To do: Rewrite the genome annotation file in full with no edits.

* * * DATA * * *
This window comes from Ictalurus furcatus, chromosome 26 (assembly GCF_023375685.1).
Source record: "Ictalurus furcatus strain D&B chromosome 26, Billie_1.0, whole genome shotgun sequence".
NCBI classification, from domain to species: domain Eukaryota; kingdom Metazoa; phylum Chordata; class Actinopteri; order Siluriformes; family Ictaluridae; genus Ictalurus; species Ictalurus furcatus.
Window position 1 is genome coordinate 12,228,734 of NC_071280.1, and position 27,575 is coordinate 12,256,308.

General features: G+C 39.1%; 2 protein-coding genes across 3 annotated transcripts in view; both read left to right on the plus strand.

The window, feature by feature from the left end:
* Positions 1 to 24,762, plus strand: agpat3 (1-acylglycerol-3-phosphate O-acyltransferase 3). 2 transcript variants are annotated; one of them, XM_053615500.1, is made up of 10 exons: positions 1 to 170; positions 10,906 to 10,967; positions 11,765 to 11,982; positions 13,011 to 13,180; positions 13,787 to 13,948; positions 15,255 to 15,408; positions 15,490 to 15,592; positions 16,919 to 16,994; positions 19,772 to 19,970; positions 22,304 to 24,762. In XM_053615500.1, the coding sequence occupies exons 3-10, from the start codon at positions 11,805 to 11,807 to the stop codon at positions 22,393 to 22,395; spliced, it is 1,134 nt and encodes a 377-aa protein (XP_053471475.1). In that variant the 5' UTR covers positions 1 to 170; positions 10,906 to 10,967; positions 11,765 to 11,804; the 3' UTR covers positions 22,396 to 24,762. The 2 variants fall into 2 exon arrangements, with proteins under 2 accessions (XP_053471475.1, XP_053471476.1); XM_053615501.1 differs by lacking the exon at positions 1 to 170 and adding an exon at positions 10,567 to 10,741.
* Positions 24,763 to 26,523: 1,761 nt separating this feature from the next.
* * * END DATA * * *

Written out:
This window comes from Ictalurus furcatus, chromosome 26 (assembly GCF_023375685.1).
Source record: "Ictalurus furcatus strain D&B chromosome 26, Billie_1.0, whole genome shotgun sequence".
NCBI classification, from domain to species: domain Eukaryota; kingdom Metazoa; phylum Chordata; class Actinopteri; order Siluriformes; family Ictaluridae; genus Ictalurus; species Ictalurus furcatus.
Window position 1 is genome coordinate 12,228,734 of NC_071280.1, and position 27,575 is coordinate 12,256,308.

General features: G+C 39.1%; 2 protein-coding genes across 3 annotated transcripts in view; both read left to right on the plus strand.

The window, feature by feature from the left end:
* Positions 1 to 24,762, plus strand: agpat3 (1-acylglycerol-3-phosphate O-acyltransferase 3). 2 transcript variants are annotated; one of them, XM_053615500.1, is made up of 10 exons: positions 1 to 170; positions 10,906 to 10,967; positions 11,765 to 11,982; positions 13,011 to 13,180; positions 13,787 to 13,948; positions 15,255 to 15,408; positions 15,490 to 15,592; positions 16,919 to 16,994; positions 19,772 to 19,970; positions 22,304 to 24,762. In XM_053615500.1, the coding sequence occupies exons 3-10, from the start codon at positions 11,805 to 11,807 to the stop codon at positions 22,393 to 22,395; spliced, it is 1,134 nt and encodes a 377-aa protein (XP_053471475.1). In that variant the 5' UTR covers positions 1 to 170; positions 10,906 to 10,967; positions 11,765 to 11,804; the 3' UTR covers positions 22,396 to 24,762. The 2 variants fall into 2 exon arrangements, with proteins under 2 accessions (XP_053471475.1, XP_053471476.1); XM_053615501.1 differs by lacking the exon at positions 1 to 170 and adding an exon at positions 10,567 to 10,741.
* Positions 24,763 to 26,523: 1,761 nt separating this feature from the next.